There is a widespread belief that a community will only change its language if a new language is imposed upon it. This belief is based in our recent historical experience of language replacement, where state institutions and agencies actively discouraged Celtic speakers from using their languages, and in European colonies native languages were displaced by colonial settlement. In modern societies, there are institutions which reach right into the domestic sphere, state education was often used as a tool to spread one language and discourage another.

But one language replaced another in ancient tribal societies too, and since it was believed that a community could only replace its everyday language with a different language if there was some means of imposing the new language, then language replacement in ancient times was thought of in terms of large scale population movements. In the absence of state institutions like an educational system, the theory went that there needed to be a large body of settlers to enforce their language on a conquered population. But this is not true, and is even less true where the languages in question are all very closely related to one another, as Gaelic, Pictish and Brittonic were.

In fact language replacement can occur without any population movement at all, or more commonly with population shifts affecting only a tiny number of elite individuals – such a small number that it would not show up in DNA tests carried out in the descendant population many generations later, and would not show up in archaeological evidence as a foreign invasion.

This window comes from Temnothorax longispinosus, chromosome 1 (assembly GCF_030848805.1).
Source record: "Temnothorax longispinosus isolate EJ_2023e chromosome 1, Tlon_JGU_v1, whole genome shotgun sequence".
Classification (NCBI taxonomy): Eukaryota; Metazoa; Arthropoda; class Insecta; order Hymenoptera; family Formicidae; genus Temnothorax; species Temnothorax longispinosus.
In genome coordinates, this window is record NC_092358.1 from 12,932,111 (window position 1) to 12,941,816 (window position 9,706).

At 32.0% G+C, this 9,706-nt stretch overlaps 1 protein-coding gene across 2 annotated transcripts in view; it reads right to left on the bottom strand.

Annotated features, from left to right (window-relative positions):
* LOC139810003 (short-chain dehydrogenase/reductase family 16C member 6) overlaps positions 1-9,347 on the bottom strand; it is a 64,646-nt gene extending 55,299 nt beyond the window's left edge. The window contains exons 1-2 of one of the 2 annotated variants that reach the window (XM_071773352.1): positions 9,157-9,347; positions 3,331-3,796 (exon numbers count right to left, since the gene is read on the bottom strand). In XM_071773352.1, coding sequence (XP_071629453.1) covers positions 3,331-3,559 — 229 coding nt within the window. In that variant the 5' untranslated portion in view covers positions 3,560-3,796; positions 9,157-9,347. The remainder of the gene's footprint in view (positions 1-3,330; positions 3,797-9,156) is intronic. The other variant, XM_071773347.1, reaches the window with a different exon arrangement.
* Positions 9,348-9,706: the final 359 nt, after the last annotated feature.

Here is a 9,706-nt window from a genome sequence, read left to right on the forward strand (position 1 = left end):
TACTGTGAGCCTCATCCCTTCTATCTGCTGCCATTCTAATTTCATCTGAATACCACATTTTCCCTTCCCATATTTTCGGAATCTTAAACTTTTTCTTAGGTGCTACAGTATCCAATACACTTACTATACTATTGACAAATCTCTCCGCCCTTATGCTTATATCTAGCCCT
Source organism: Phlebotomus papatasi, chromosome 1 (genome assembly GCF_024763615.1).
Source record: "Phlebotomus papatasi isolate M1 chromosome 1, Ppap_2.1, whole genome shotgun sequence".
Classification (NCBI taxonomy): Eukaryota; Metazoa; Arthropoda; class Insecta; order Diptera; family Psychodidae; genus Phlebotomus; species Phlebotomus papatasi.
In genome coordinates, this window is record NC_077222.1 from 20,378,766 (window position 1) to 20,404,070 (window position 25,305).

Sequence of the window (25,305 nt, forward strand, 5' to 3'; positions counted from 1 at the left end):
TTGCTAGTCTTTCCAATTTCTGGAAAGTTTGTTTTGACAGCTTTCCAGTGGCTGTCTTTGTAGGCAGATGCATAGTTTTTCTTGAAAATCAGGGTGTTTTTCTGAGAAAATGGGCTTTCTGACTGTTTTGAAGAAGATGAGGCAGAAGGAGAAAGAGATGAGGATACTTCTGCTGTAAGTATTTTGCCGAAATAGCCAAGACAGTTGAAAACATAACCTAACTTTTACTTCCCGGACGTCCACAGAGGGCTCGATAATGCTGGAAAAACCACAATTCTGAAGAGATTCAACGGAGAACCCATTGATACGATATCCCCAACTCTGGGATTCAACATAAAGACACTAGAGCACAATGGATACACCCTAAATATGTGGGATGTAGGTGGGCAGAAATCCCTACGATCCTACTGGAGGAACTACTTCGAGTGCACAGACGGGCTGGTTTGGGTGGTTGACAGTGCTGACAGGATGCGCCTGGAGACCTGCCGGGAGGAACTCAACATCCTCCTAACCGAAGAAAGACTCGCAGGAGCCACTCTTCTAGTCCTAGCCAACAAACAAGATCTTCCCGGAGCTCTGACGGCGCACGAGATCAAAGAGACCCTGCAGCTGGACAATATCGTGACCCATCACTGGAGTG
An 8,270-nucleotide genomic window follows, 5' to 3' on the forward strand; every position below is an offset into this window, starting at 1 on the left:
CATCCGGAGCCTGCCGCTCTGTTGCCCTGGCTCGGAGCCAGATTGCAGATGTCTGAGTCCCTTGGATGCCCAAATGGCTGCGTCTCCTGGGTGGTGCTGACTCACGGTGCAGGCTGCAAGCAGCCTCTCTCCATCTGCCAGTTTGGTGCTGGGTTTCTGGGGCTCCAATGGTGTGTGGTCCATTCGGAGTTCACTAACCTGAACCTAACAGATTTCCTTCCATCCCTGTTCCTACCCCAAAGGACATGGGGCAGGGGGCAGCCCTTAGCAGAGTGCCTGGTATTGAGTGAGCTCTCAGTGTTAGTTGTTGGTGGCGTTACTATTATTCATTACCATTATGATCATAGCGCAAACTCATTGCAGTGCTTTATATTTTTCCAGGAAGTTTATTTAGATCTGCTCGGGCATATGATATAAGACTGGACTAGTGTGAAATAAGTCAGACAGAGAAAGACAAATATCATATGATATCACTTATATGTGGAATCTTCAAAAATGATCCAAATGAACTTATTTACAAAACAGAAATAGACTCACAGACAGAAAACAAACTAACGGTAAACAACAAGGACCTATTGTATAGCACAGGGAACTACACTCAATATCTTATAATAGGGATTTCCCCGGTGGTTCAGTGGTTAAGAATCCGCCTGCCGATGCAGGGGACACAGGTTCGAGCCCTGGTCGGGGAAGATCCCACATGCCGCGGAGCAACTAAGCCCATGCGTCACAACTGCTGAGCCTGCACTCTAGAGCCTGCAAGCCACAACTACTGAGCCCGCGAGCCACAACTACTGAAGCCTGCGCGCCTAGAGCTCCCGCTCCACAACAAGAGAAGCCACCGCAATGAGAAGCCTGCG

The other issue which is important when discussing the origins of Gaelic is that the older theory that there was an ancient division of Celtic into the Q-Celtic Goidelic and the P-Celtic Brittonic/Gaulish is not supported by the linguistic evidence. When you strip out all the linguistic changes known to have occurred in Insular Celtic which are contemporary with or later than the Roman occupation of southern Britain, there’s really very little left to distinguish Iron Age Goidelic from Iron Age Brittonic. The changes which occurred from Roman times onwards were massive and profound, and led to the two language groups becoming very different from one another, but in Iron Age times the great majority of those differences didn’t exist and the Celtic dialects of the British Isles – and right across much of Europe – were very similar to one another.